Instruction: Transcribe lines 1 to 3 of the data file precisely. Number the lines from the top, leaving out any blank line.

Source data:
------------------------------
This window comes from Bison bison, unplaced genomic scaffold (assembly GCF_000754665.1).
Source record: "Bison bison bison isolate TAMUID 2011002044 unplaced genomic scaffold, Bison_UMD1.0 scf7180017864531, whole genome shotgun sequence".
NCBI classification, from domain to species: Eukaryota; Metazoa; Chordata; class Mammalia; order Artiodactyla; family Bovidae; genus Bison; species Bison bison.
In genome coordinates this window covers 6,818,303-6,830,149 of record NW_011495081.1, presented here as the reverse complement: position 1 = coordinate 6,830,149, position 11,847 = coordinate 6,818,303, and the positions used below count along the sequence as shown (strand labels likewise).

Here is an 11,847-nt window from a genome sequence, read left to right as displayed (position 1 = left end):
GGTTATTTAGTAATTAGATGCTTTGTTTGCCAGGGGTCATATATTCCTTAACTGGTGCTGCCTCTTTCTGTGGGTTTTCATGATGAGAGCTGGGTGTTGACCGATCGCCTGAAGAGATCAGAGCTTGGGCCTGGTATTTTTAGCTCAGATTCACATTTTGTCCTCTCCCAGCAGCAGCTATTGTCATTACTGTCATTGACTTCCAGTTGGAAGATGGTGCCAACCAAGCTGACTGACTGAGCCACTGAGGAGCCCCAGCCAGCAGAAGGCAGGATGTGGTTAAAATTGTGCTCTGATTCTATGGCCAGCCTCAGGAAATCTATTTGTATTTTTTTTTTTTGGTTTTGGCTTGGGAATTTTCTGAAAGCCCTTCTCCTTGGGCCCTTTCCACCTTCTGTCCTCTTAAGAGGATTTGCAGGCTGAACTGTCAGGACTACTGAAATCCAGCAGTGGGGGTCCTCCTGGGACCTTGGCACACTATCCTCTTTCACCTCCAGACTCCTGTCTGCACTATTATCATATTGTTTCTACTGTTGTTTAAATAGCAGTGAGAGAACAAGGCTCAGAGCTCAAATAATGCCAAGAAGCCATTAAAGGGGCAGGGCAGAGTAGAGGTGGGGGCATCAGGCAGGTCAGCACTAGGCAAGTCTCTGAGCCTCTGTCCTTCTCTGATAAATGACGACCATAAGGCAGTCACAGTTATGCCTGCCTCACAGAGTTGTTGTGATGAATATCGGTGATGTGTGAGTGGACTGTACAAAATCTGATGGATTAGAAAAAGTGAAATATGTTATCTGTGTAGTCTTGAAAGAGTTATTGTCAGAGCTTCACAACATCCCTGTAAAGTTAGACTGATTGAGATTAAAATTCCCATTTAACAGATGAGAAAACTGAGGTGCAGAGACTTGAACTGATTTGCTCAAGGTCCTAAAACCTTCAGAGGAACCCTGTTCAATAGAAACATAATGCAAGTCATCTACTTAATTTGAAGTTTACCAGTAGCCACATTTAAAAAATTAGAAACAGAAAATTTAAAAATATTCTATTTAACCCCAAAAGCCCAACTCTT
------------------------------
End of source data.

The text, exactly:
This window comes from Bison bison, unplaced genomic scaffold (assembly GCF_000754665.1).
Source record: "Bison bison bison isolate TAMUID 2011002044 unplaced genomic scaffold, Bison_UMD1.0 scf7180017864531, whole genome shotgun sequence".
NCBI classification, from domain to species: Eukaryota; Metazoa; Chordata; class Mammalia; order Artiodactyla; family Bovidae; genus Bison; species Bison bison.